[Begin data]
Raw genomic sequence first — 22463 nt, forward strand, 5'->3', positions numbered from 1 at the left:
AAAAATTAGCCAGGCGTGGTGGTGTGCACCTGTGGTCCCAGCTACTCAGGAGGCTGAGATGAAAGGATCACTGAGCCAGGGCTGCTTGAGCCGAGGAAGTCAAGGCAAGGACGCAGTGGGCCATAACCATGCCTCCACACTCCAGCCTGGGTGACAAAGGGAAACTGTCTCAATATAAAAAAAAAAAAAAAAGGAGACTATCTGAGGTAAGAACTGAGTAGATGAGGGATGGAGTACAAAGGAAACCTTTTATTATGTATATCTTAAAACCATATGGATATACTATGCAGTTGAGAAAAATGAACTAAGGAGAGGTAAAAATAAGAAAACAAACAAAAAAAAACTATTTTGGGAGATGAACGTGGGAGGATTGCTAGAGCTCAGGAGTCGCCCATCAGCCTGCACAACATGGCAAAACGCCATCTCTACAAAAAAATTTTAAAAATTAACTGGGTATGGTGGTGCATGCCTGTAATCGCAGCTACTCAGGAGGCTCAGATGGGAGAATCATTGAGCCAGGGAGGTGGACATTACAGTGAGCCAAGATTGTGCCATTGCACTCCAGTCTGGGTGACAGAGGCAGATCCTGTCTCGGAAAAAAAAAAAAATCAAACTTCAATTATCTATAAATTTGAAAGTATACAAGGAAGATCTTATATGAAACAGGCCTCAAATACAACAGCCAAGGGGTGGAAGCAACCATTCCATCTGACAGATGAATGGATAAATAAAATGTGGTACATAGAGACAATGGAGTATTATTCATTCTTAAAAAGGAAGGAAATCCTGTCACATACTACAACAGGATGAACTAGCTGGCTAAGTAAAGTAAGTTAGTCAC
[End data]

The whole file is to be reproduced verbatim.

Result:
Raw genomic sequence first — 22463 nt, forward strand, 5'->3', positions numbered from 1 at the left:
AAAAATTAGCCAGGCGTGGTGGTGTGCACCTGTGGTCCCAGCTACTCAGGAGGCTGAGATGAAAGGATCACTGAGCCAGGGCTGCTTGAGCCGAGGAAGTCAAGGCAAGGACGCAGTGGGCCATAACCATGCCTCCACACTCCAGCCTGGGTGACAAAGGGAAACTGTCTCAATATAAAAAAAAAAAAAAAAGGAGACTATCTGAGGTAAGAACTGAGTAGATGAGGGATGGAGTACAAAGGAAACCTTTTATTATGTATATCTTAAAACCATATGGATATACTATGCAGTTGAGAAAAATGAACTAAGGAGAGGTAAAAATAAGAAAACAAACAAAAAAAAACTATTTTGGGAGATGAACGTGGGAGGATTGCTAGAGCTCAGGAGTCGCCCATCAGCCTGCACAACATGGCAAAACGCCATCTCTACAAAAAAATTTTAAAAATTAACTGGGTATGGTGGTGCATGCCTGTAATCGCAGCTACTCAGGAGGCTCAGATGGGAGAATCATTGAGCCAGGGAGGTGGACATTACAGTGAGCCAAGATTGTGCCATTGCACTCCAGTCTGGGTGACAGAGGCAGATCCTGTCTCGGAAAAAAAAAAAAATCAAACTTCAATTATCTATAAATTTGAAAGTATACAAGGAAGATCTTATATGAAACAGGCCTCAAATACAACAGCCAAGGGGTGGAAGCAACCATTCCATCTGACAGATGAATGGATAAATAAAATGTGGTACATAGAGACAATGGAGTATTATTCATTCTTAAAAAGGAAGGAAATCCTGTCACATACTACAACAGGATGAACTAGCTGGCTAAGTAAAGTAAGTTAGTCAC